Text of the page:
How many gays are there in how many locker rooms?

So the big sports news today is that a former NBA player has acknowledged that he’s gay:

Amaechi becomes first NBA player to come out
By Chris Sheridan
ESPN.com

In a groundbreaking revelation that began to reverberate around the NBA on Wednesday, former player John Amaechi has become the first professional basketball player to openly identify himself as a homosexual.

Amaechi, who played at Penn State and spent five seasons in the NBA with Orlando, Utah and Cleveland, comes out in an upcoming book entitled “Man in the Middle” to be released later this month by ESPN Books (owned by the Walt Disney Company, parent company of ESPN). (Story.)

Amaechi certainly isn’t the world’s only gay athlete, but he’s one of very few to come out. The ESPN article notes most of the rest: “Former NFL running back David Kopay came out in 1977; offensive lineman Roy Simmons and defensive lineman Esera Tuaolo came out more recently. Glenn Burke, an outfielder for the Los Angeles Dodgers and the Oakland Athletics in the 1970s, and Billy Bean, a utility player in the 1980s and 1990s, have also come out. Former major-league umpire Dave Pallone has also said he is gay.”

On his radio show today, Jim Rome said that the sports establishment just isn’t ready for an out current player yet. He said it’s a shame, but that’s still where the sports culture is. I suspect he’s right. He also said the only way it could happen right now would be if the guy coming out were such an important star that his team couldn’t do without him, and honestly, I imagine even that would be a borderline situation.

But we know there are gay players, right? Let’s do some math. Estimates for how many gays there are in the US vary wildly, but it looks like the most reliable number for men is in the 2.8% range. So let’s take that as our working estimate.

There are 32 NFL teams, and each carries around 60 players. So that’s 1920.

30 NBA teams, 12-man rosters: 360 players.

There are 30 Major League Baseball franchises (if you count the Colorado Rockies) and they have 25-man rosters for the bulk of the season. So that’s 750.

NHL teams dress a 20-man rosters for each game, and there are 30 teams, so that’s another 600.

Note: I’m being conservative here. If you factor in practice squads, injury lists, minor league call-ups and the like these numbers get significantly larger. But for the sake of discussion, let’s just stick with active roster numbers and see what happens.

By my math, this means we can expect the following to be about right:

  • NFL: 54 gay players
  • NBA: 10 gay players
  • MLB: 21 gay players
  • NHL: 17 gay players
  • Total in “Big 4″ American sports leagues: 102 active gay players

Wow. That’s a pretty big number when viewed from a media controversy perspective, and it leads me to wonder things like who will be the first big current athlete outing and how long will it be before having out gays on the team is no big deal.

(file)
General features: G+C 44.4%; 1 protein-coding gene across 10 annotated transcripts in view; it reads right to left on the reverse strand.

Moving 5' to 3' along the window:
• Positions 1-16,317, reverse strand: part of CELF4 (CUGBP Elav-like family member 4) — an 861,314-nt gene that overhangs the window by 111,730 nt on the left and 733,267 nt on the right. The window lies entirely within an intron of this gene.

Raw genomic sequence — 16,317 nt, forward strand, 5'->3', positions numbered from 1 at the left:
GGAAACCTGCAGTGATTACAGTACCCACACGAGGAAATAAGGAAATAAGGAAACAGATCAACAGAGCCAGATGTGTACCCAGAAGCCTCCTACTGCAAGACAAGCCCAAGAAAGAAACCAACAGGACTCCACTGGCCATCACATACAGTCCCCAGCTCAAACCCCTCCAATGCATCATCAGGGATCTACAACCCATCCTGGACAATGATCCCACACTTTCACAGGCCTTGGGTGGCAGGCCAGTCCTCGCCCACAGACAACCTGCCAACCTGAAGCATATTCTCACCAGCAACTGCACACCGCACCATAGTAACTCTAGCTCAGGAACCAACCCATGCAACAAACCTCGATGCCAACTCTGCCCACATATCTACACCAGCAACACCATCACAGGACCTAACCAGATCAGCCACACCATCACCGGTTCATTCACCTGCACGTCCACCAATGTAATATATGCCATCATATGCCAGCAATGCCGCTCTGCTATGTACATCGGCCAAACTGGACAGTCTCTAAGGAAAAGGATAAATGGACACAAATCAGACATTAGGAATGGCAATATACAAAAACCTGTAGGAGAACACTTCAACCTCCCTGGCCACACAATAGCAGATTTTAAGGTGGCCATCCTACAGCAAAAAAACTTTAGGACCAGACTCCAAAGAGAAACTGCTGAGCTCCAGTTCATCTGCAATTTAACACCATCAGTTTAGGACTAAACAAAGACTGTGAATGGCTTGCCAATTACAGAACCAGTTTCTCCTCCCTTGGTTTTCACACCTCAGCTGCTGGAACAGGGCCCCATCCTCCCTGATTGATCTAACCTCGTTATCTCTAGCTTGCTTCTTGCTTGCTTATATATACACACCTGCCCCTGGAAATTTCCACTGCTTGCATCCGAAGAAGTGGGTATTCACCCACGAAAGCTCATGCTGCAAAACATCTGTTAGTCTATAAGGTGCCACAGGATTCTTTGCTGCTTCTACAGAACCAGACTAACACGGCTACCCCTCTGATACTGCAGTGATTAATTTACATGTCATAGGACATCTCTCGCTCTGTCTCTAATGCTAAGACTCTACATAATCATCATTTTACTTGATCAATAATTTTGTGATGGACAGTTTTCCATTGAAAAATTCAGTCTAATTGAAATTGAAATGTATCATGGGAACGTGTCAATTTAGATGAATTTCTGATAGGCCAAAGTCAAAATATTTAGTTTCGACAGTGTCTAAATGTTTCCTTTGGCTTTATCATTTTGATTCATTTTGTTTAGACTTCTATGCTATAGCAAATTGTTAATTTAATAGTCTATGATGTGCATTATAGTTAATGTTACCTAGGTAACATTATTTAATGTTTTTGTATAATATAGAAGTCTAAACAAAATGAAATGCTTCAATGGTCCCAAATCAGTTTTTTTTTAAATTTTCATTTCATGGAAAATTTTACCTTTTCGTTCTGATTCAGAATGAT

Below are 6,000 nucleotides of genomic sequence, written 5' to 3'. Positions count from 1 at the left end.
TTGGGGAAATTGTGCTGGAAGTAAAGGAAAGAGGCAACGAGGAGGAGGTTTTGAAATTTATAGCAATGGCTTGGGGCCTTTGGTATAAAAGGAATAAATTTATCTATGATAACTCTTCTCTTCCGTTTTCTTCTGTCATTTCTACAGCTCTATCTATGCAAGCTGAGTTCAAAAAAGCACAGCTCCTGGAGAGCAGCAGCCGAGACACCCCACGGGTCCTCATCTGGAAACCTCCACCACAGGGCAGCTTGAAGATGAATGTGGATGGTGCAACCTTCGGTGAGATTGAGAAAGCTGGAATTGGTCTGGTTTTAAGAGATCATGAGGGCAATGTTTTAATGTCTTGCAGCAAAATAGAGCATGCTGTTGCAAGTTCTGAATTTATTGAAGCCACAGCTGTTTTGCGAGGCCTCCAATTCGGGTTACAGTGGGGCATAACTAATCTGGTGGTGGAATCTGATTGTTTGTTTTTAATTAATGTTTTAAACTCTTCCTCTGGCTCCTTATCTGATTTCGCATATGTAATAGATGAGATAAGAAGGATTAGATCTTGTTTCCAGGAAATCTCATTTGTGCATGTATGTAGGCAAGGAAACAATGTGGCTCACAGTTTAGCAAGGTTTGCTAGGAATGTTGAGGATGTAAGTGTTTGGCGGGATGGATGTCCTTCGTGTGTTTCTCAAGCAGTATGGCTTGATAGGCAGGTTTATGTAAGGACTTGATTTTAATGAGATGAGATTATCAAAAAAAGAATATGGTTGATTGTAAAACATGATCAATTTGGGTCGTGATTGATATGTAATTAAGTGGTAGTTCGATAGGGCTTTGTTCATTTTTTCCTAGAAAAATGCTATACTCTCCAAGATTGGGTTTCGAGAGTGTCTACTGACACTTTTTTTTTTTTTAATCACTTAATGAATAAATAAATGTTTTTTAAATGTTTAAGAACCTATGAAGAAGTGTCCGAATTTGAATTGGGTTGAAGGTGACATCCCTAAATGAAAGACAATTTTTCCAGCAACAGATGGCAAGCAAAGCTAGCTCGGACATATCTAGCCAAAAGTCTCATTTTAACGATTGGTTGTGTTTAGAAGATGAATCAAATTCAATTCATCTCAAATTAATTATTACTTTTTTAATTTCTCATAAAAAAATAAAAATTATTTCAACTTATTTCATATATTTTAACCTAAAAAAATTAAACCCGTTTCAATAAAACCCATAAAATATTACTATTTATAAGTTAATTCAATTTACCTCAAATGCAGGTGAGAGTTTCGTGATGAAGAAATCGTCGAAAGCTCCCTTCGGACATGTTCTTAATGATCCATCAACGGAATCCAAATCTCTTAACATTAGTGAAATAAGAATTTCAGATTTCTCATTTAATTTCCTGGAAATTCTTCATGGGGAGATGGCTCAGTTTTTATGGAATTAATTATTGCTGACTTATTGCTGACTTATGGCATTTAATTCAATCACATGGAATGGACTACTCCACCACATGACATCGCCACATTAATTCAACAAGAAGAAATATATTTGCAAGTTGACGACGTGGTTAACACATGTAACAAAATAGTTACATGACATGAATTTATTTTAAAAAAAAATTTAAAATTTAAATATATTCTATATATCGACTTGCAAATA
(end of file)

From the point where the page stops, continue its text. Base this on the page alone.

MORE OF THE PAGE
I got no idea, and I don’t think there’s anything about a scrub who averaged 6.2 points and 2.6 boards for three teams in five years that’s going to have a significant impact on our march toward the inevitable.

Still, it’s the sort of thing that maybe sends a chill through pro locker rooms. Note to our big-time jocks – like it or not, you’re showering with the very thing that scares you the worst, and you’re not even bright enough to know it.

The next few years are going to be entertaining….

:xpost:

14 thoughts on “How many gays are there in how many locker rooms?”

  1. I’m always surprised by the lack of reaction that followed Australian Rugby League player Ian Roberts coming out in the mid-90s.
    Given the nature of the sport, and – more to the point – its supporters, the general support for Ian, and lack of controversy was pleasantly surprising.

  2. I’m always surprised by the lack of reaction that followed Australian Rugby League player Ian Roberts coming out in the mid-90s.
    Given the nature of the sport, and – more to the point – its supporters, the general support for Ian, and lack of controversy was pleasantly surprising.

  3. Depends on who you ask, and in what context.
    Most of my fellow queers will still refer to the 10% figure colloquially. As for social scientists, I don’t know what the school of thought is, though I suspect political motivations taint a vast majority of them one way or another.
    I’d use the figure you quoted, Sam, to describe the, “Out, Loud, & Proud,” percent of the population. Take it from someone who’s not str8: The pressure to be “normal” is huge, even today. At 22, I would never have admitted same-sex attractions in a poll. 2 years later, and I’dve answered quite differently. And in today’s religious/political climate? Most non-heteros will lie on those polls.

  4. Depends on who you ask, and in what context.
    Most of my fellow queers will still refer to the 10% figure colloquially. As for social scientists, I don’t know what the school of thought is, though I suspect political motivations taint a vast majority of them one way or another.
    I’d use the figure you quoted, Sam, to describe the, “Out, Loud, & Proud,” percent of the population. Take it from someone who’s not str8: The pressure to be “normal” is huge, even today. At 22, I would never have admitted same-sex attractions in a poll. 2 years later, and I’dve answered quite differently. And in today’s religious/political climate? Most non-heteros will lie on those polls.

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